Antoine Patton is on a mission: He wants to teach more people of color to code. His goal is to help 2,020 people learn how to code by the year 2020. Patton wants to increase gender and racial diversity in the tech industry. “If more people of color had easier access to learn how to code, program, project manage…then there would be a lot more people of color in tech,” Patton asserts. “[There would be] a wider pool of people for employers to select from and hence a lot more diversity.” It’s no secret that diversity is lacking in the tech industry. When looking at the demographics, women, Blacks, and Hispanics are grossly underrepresented. One study found that 70.6% of computers programmers in the United States were White. The 2018 diversity report in major tech companies like Google, Microsoft, and Facebook reflect similar findings. And while it is commonly understood that the STEM field lags behind in this area, it has been difficult for companies to make strides toward increased representation.
Research supports the benefits of teaching skills, like coding, at an early age. The Center for Childhood Creativity came out with a 2018 report on the roots of STEM success. The report indicates that an early focus on STEM learning can positively impact a child’s brain architecture and thinking skills. There are also several documented advantages to teaching coding in the classroom. Students who know how to code are better equipped for the technology revolution. In addition, teaching students how to code helps them develop and harness skills that will make them more marketable on their job search. More schools should consider making coding a regular part of the curriculum.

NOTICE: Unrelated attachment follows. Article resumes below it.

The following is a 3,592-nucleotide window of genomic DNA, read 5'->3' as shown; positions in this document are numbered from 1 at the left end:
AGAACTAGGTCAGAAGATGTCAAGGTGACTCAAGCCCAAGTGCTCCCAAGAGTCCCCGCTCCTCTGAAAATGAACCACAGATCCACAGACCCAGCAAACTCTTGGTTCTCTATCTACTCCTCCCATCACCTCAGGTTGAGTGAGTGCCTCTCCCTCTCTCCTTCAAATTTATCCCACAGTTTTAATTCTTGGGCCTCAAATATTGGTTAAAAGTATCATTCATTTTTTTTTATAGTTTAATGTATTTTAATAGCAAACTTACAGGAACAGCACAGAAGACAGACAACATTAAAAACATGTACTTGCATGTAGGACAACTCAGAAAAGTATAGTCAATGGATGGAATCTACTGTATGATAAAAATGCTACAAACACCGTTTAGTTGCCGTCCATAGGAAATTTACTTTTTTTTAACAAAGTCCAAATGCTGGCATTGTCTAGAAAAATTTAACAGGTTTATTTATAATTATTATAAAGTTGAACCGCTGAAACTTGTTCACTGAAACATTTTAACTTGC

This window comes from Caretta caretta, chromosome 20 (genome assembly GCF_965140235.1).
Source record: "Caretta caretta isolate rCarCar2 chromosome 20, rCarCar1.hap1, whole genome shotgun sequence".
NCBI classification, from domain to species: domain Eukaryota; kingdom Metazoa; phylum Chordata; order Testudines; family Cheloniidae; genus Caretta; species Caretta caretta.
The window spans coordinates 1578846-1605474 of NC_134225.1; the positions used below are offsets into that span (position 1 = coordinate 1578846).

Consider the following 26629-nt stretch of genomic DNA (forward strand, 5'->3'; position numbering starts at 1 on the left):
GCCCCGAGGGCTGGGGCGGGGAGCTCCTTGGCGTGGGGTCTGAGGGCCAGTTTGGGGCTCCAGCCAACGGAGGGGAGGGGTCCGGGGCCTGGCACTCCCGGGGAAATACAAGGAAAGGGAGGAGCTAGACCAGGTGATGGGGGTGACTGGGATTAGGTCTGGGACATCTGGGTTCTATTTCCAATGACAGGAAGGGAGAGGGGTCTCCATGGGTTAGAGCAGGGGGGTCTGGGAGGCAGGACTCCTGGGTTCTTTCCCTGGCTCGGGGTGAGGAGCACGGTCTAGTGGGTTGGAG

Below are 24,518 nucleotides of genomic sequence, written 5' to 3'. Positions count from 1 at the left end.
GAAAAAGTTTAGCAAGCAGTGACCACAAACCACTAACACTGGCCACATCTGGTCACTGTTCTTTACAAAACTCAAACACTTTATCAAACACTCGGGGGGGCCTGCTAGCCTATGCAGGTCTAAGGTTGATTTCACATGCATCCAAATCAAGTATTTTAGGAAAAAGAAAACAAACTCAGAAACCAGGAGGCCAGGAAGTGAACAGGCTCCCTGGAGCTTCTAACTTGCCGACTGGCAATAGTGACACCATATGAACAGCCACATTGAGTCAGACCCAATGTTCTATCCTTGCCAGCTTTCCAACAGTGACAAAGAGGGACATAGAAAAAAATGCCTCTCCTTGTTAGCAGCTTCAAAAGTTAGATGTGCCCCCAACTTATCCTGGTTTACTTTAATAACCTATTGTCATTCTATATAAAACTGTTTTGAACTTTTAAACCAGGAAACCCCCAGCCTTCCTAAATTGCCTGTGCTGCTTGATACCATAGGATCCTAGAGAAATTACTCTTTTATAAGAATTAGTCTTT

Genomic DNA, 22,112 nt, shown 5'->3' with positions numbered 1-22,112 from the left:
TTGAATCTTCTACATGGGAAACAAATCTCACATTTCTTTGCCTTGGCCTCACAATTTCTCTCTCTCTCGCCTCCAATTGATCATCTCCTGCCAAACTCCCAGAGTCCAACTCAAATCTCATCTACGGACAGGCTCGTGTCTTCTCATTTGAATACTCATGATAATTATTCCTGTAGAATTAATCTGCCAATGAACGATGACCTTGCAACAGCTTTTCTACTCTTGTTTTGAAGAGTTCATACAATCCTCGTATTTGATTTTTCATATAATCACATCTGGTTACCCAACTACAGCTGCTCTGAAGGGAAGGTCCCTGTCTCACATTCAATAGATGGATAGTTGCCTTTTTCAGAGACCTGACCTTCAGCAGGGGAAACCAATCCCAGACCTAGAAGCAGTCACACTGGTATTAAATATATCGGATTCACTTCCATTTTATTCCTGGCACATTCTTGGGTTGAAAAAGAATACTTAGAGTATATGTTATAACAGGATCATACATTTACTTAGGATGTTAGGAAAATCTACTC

Increasing diversity in the STEM field goes beyond simply hiring and retaining more diverse talent. It starts at an early age. Research indicates that for the majority of scientists, their interest in science began well before middle school. Being able to spark a child’s interest in the STEM field and offer opportunities for them to grow and develop that interest, may be the missing ingredient to fostering more diversity in the tech industry. “It’s important to teach our youth how to code. They will out-consume us when it comes to mobile device usage so it’s critical we start teaching them how this technology they love so dearly is created and maintained…we want them to willingly grab the torch and lead the digital era we live in,” Patton says.